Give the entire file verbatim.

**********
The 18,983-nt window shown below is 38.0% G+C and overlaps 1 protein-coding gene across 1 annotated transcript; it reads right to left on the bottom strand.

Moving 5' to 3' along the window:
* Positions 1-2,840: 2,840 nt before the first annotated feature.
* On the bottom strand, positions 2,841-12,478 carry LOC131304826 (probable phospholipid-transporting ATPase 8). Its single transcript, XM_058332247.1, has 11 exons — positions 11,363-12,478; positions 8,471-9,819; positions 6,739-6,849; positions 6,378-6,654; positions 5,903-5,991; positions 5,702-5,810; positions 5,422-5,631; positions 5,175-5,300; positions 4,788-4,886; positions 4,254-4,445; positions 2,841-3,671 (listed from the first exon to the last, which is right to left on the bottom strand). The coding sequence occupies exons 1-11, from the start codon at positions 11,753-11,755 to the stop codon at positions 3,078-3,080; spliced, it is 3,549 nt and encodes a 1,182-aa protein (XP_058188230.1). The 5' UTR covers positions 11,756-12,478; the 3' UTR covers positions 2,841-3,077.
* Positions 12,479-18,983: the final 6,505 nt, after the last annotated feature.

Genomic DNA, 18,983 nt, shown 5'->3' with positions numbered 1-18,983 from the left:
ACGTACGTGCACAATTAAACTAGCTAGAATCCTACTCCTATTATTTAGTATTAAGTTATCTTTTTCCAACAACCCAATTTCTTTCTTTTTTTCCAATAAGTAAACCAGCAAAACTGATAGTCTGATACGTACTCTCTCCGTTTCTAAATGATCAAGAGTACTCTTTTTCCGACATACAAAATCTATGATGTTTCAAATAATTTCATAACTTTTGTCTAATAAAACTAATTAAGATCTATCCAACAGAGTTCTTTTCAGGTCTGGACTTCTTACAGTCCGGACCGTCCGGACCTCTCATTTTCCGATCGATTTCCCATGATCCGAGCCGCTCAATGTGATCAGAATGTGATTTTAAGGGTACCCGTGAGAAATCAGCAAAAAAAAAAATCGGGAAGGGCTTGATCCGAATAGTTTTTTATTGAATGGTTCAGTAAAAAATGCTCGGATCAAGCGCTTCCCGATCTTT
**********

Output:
The 18,983-nt window shown below is 38.0% G+C and overlaps 1 protein-coding gene across 1 annotated transcript; it reads right to left on the bottom strand.

Moving 5' to 3' along the window:
* Positions 1-2,840: 2,840 nt before the first annotated feature.
* On the bottom strand, positions 2,841-12,478 carry LOC131304826 (probable phospholipid-transporting ATPase 8). Its single transcript, XM_058332247.1, has 11 exons — positions 11,363-12,478; positions 8,471-9,819; positions 6,739-6,849; positions 6,378-6,654; positions 5,903-5,991; positions 5,702-5,810; positions 5,422-5,631; positions 5,175-5,300; positions 4,788-4,886; positions 4,254-4,445; positions 2,841-3,671 (listed from the first exon to the last, which is right to left on the bottom strand). The coding sequence occupies exons 1-11, from the start codon at positions 11,753-11,755 to the stop codon at positions 3,078-3,080; spliced, it is 3,549 nt and encodes a 1,182-aa protein (XP_058188230.1). The 5' UTR covers positions 11,756-12,478; the 3' UTR covers positions 2,841-3,077.
* Positions 12,479-18,983: the final 6,505 nt, after the last annotated feature.

Genomic DNA, 18,983 nt, shown 5'->3' with positions numbered 1-18,983 from the left:
ACGTACGTGCACAATTAAACTAGCTAGAATCCTACTCCTATTATTTAGTATTAAGTTATCTTTTTCCAACAACCCAATTTCTTTCTTTTTTTCCAATAAGTAAACCAGCAAAACTGATAGTCTGATACGTACTCTCTCCGTTTCTAAATGATCAAGAGTACTCTTTTTCCGACATACAAAATCTATGATGTTTCAAATAATTTCATAACTTTTGTCTAATAAAACTAATTAAGATCTATCCAACAGAGTTCTTTTCAGGTCTGGACTTCTTACAGTCCGGACCGTCCGGACCTCTCATTTTCCGATCGATTTCCCATGATCCGAGCCGCTCAATGTGATCAGAATGTGATTTTAAGGGTACCCGTGAGAAATCAGCAAAAAAAAAAATCGGGAAGGGCTTGATCCGAATAGTTTTTTATTGAATGGTTCAGTAAAAAATGCTCGGATCAAGCGCTTCCCGATCTTT